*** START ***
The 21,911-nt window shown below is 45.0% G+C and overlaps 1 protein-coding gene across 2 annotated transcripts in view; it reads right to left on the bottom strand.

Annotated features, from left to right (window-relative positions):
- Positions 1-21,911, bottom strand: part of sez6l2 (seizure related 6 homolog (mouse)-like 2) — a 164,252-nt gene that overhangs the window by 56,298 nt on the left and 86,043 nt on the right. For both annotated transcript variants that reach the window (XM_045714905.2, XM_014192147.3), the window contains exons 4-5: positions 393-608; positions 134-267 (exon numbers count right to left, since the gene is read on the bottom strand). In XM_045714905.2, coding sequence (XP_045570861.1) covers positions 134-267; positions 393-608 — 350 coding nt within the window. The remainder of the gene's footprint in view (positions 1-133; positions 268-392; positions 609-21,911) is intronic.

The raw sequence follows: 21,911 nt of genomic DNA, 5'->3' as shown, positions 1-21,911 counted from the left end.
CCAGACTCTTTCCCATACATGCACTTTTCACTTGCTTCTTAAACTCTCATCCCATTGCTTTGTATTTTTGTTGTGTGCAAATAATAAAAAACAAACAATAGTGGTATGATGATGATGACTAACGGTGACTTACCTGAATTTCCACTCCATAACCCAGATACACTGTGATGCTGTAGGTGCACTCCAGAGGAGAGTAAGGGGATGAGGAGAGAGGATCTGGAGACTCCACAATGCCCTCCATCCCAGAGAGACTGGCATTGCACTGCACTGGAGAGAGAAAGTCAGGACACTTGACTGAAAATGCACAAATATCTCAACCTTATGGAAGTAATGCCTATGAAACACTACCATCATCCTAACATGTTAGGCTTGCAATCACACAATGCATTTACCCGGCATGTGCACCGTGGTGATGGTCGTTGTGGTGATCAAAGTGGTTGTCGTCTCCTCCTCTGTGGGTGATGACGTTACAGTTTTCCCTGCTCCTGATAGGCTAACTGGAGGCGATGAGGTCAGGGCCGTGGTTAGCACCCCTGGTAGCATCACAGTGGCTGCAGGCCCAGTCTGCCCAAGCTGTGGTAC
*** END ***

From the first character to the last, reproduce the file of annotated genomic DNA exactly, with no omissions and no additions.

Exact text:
The 21,911-nt window shown below is 45.0% G+C and overlaps 1 protein-coding gene across 2 annotated transcripts in view; it reads right to left on the bottom strand.

Annotated features, from left to right (window-relative positions):
- Positions 1-21,911, bottom strand: part of sez6l2 (seizure related 6 homolog (mouse)-like 2) — a 164,252-nt gene that overhangs the window by 56,298 nt on the left and 86,043 nt on the right. For both annotated transcript variants that reach the window (XM_045714905.2, XM_014192147.3), the window contains exons 4-5: positions 393-608; positions 134-267 (exon numbers count right to left, since the gene is read on the bottom strand). In XM_045714905.2, coding sequence (XP_045570861.1) covers positions 134-267; positions 393-608 — 350 coding nt within the window. The remainder of the gene's footprint in view (positions 1-133; positions 268-392; positions 609-21,911) is intronic.

The raw sequence follows: 21,911 nt of genomic DNA, 5'->3' as shown, positions 1-21,911 counted from the left end.
CCAGACTCTTTCCCATACATGCACTTTTCACTTGCTTCTTAAACTCTCATCCCATTGCTTTGTATTTTTGTTGTGTGCAAATAATAAAAAACAAACAATAGTGGTATGATGATGATGACTAACGGTGACTTACCTGAATTTCCACTCCATAACCCAGATACACTGTGATGCTGTAGGTGCACTCCAGAGGAGAGTAAGGGGATGAGGAGAGAGGATCTGGAGACTCCACAATGCCCTCCATCCCAGAGAGACTGGCATTGCACTGCACTGGAGAGAGAAAGTCAGGACACTTGACTGAAAATGCACAAATATCTCAACCTTATGGAAGTAATGCCTATGAAACACTACCATCATCCTAACATGTTAGGCTTGCAATCACACAATGCATTTACCCGGCATGTGCACCGTGGTGATGGTCGTTGTGGTGATCAAAGTGGTTGTCGTCTCCTCCTCTGTGGGTGATGACGTTACAGTTTTCCCTGCTCCTGATAGGCTAACTGGAGGCGATGAGGTCAGGGCCGTGGTTAGCACCCCTGGTAGCATCACAGTGGCTGCAGGCCCAGTCTGCCCAAGCTGTGGTAC